T. S. Eliot described poetry as being overheard. Most writers agree that pure sentiments come in private, with the tentative, wavering focus of a single candle lighting a face. Imagine, then, how brave writers must be to read their works out loud, facing a spotlight on a stage with nowhere to hide. Their words expose all.
I didn’t face a glaring spotlight on Wednesday night, but I did present at a public reading with other brave writers in North Delta who meet regularly at the George Mackie Library. We read out loud and fearlessly from our own works, and we grew from the experience. I can think of no better test of one’s words than hearing them resonate through audience as they sigh, laugh, or take in their breath.
I admit that I cheated. Not only did I come prepared to read my own story, but I indulged myself in four other excerpts from our first issue of Pulp Literature, the loose pages of the printer’s proof lying on my lap. On behalf of everyone’s stories, I received applause. Better than the applause was when an audience member jumped up afterwards to add her name to our email list. I guess she liked what she heard.
It is a good journey to go from private words to public readings. We are very proud of the talent in our first issue and it is a privilege to put these works in print and take them from candlelight to spotlight.
Tonight, Wednesday November 27th, Sue Pieters will be reading excerpts from our first issue at the George Mackie Library in North Delta along with other emerging and published Fraser Valley authors.
Come down and join them for an evening of literary fun and prizes. Participate in the open mic portion of the evening or sit back and have some coffee/tea and goodies while you listen to the written word, including poems, short stories, novel excerpts and more!
George Mackie Library 8440 112th Street, North Delta November 27th, 2013 7:00PM to 8:30PM
Bring your own works for the open mic, and get a sneak preview of our printers’ proof!
If you can’t make it down to hear Sue in person, you can always check out her guest blog this week on the Vancouver School of Writers‘ site.
Or at least, the unbound printer’s proof has arrived. As gorgeous as the pdf proof was, there’s nothing quite like the magic of printed pages in your hands. First Choice Books / Victoria Bindery have done a beautiful job and we can’t wait to get copies into your hands!Physical books will be going into the mail mid-December, but remember, you can always pick your copy up at the launch party. There will be a few extras on hand for last minute stocking-stuffers, as well authors available to sign them for you.
Now, I think I’ll sit down — beer in hand, of course — and take a leisurely look through the proof.
This motto comes from the British Special Air Service, but most writers recognize this as the catchphrase of author and speaker Bob Mayer. Bob often comes to the Surrey International Writer’s Conference, and he’s the kind of guy who blends into the crowd when it suits him. He tends to hang out at the back of rooms, and people look past him like he’s invisible, even while they feel the pull of his presence. He’s powerful and unobtrusive, like a black hole. And he’s well worth listening to.
I always thought Bob’s publishing motto was about achieving an external goal. I assumed that if I were more aggressive, more dominant, more forceful, I would “win” at getting published. Not until I stepped out into this magazine venture did I understand that the win happens the minute you dare. Winning means trying.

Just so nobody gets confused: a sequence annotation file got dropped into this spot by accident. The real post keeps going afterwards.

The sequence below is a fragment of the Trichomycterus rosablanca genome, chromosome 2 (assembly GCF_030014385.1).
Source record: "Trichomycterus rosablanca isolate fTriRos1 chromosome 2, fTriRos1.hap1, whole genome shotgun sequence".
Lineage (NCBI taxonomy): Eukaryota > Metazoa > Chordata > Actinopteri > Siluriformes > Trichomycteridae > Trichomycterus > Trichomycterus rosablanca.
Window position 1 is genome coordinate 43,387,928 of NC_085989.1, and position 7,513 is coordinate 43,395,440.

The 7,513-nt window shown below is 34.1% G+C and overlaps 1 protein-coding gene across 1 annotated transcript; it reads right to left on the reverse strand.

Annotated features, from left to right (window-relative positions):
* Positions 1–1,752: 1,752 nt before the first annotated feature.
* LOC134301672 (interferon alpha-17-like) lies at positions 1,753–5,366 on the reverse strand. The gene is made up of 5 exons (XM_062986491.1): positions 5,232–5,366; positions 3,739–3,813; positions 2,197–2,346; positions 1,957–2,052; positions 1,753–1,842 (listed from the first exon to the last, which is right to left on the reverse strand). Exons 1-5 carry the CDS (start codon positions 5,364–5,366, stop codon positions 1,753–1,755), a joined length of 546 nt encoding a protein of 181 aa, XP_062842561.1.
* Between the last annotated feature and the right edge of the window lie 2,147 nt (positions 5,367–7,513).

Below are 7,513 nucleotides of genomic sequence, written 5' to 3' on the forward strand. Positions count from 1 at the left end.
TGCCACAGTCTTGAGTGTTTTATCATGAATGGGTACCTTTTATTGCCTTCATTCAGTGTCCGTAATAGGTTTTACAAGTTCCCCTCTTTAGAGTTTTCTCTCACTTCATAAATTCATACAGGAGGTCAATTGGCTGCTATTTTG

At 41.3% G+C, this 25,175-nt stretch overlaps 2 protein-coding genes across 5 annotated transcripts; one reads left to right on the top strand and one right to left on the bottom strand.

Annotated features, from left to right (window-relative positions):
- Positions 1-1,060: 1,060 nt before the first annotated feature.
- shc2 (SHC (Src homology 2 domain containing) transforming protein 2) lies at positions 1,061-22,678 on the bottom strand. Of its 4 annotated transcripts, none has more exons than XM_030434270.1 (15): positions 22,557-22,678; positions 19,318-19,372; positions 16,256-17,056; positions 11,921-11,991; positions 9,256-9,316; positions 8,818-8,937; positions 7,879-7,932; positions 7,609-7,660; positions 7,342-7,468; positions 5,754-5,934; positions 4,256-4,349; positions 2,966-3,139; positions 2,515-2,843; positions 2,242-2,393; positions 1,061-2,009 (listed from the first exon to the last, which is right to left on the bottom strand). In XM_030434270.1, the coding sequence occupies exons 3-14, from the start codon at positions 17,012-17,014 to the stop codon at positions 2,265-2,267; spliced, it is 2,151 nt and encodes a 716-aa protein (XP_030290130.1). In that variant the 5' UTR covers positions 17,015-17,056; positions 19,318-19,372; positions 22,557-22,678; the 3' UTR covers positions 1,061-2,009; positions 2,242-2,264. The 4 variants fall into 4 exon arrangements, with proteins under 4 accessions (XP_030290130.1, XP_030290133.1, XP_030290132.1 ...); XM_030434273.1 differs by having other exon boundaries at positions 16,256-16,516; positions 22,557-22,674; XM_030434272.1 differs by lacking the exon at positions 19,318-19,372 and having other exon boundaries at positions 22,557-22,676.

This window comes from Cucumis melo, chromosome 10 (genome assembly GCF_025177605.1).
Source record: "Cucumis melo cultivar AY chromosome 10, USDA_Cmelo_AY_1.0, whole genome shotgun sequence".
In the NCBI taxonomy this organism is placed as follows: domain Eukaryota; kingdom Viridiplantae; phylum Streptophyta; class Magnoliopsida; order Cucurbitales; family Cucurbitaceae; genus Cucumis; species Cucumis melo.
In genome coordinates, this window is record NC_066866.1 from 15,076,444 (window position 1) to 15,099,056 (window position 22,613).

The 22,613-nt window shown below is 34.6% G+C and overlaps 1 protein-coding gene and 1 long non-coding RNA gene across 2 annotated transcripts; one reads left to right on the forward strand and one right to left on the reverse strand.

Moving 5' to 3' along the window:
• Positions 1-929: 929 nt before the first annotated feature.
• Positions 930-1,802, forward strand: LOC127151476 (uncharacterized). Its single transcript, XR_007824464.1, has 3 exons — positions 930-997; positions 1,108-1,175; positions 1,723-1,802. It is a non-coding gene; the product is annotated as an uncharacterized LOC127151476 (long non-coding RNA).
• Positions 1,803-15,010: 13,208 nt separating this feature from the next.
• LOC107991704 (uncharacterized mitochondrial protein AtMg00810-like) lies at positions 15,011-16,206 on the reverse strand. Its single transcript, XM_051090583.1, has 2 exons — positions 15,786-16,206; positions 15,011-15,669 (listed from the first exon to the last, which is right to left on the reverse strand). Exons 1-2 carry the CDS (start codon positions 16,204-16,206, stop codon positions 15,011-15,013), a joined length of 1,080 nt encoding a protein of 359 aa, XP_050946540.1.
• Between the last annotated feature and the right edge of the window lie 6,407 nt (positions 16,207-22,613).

Who risks, wins. Who reveals, wins. Who becomes vulnerable, becomes free. Who opens his hand to Fate grasps choices. Who fears losing his life is already dead. Who keeps silent now is silent forever.
We should be boasting our own success after achieving our kickstarter funding, but on this Remembrance Day weekend, we want to acknowledge the veterans who risked everything. Their success cannot be measured in the win or loss of their battles, but in the courage they took in each step forward. We want to learn from them and honour them; they teach us truly, to dare is to win.
Things are chugging along nicely here at Pulp Literature as we ramp up to the launch of our Kickstarter campaign next week. Content is falling into place, and our editing gears are clicking away. I need to keep reminding myself that I have creative content to provide as well. Here are some unfinished pencils of a piece I’m working on for our first issue.
It’s a family portrait containing two of the three main characters in Allaigna’s Song: Allaigna and her mother, Lauresa. (Also pictured, the annoying baby brother, but we needn’t talk about him just now).
The drawing has been sitting in its unfinished state for some time, and I’m finding it hard to touch a pen or brush to it. Partly it’s because I’m not entirely happy with the pencils yet. It is not just any illustration; it’s the opening scene of the story, and I want to get it right.
But also, there is one part that is right — just right — and I’m a little bit nervous I might ruin it with ink.
You sometimes hear writers talk about how characters take over, and begin writing themselves. Well, apparently it happens in sketches too. This is not how I imagined Lauresa when I wrote her, or even when I began to draw her; but she had other ideas.
She was supposed to look more tired, harried, oppressed by post-partum blues and an unhappy marriage. Indeed, her right eye is withdrawn and weary. But the left — it pins the viewer. This is the eye of a woman who knows she is the matriarch. Her husband’s possessive hand on her shoulder is irrelevant, for it is she who calmly holds the future in her arms and challenges you to say otherwise.
My brush-pen hovers over the page and this woman looks back at me, saying ‘don’t you dare mess it up.’
I’m embarrassed to report I seem to have been intimidated by my own character. Who’ll win the battle of nerves? Hard to say at this point. Wish me luck …